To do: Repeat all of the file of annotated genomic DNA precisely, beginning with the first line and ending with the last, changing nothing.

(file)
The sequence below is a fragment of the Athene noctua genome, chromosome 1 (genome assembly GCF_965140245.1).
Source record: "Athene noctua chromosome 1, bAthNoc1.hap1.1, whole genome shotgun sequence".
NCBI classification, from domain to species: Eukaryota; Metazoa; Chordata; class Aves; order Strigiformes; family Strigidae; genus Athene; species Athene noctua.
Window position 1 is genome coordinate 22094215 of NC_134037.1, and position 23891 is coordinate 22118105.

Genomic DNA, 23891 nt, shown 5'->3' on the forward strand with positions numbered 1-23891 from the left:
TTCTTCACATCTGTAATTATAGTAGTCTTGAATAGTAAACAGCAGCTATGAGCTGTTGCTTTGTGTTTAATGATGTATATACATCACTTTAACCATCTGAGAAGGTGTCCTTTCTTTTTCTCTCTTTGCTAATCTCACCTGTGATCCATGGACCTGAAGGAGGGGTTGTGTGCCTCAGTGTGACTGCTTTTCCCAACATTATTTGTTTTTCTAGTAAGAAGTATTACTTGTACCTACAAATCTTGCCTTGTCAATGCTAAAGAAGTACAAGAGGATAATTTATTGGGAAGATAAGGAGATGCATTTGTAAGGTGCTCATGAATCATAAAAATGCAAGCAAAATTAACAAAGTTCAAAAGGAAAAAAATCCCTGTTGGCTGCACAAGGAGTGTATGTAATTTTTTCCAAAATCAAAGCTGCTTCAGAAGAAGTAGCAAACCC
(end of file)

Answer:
The sequence below is a fragment of the Athene noctua genome, chromosome 1 (genome assembly GCF_965140245.1).
Source record: "Athene noctua chromosome 1, bAthNoc1.hap1.1, whole genome shotgun sequence".
NCBI classification, from domain to species: Eukaryota; Metazoa; Chordata; class Aves; order Strigiformes; family Strigidae; genus Athene; species Athene noctua.
Window position 1 is genome coordinate 22094215 of NC_134037.1, and position 23891 is coordinate 22118105.

Genomic DNA, 23891 nt, shown 5'->3' on the forward strand with positions numbered 1-23891 from the left:
TTCTTCACATCTGTAATTATAGTAGTCTTGAATAGTAAACAGCAGCTATGAGCTGTTGCTTTGTGTTTAATGATGTATATACATCACTTTAACCATCTGAGAAGGTGTCCTTTCTTTTTCTCTCTTTGCTAATCTCACCTGTGATCCATGGACCTGAAGGAGGGGTTGTGTGCCTCAGTGTGACTGCTTTTCCCAACATTATTTGTTTTTCTAGTAAGAAGTATTACTTGTACCTACAAATCTTGCCTTGTCAATGCTAAAGAAGTACAAGAGGATAATTTATTGGGAAGATAAGGAGATGCATTTGTAAGGTGCTCATGAATCATAAAAATGCAAGCAAAATTAACAAAGTTCAAAAGGAAAAAAATCCCTGTTGGCTGCACAAGGAGTGTATGTAATTTTTTCCAAAATCAAAGCTGCTTCAGAAGAAGTAGCAAACCC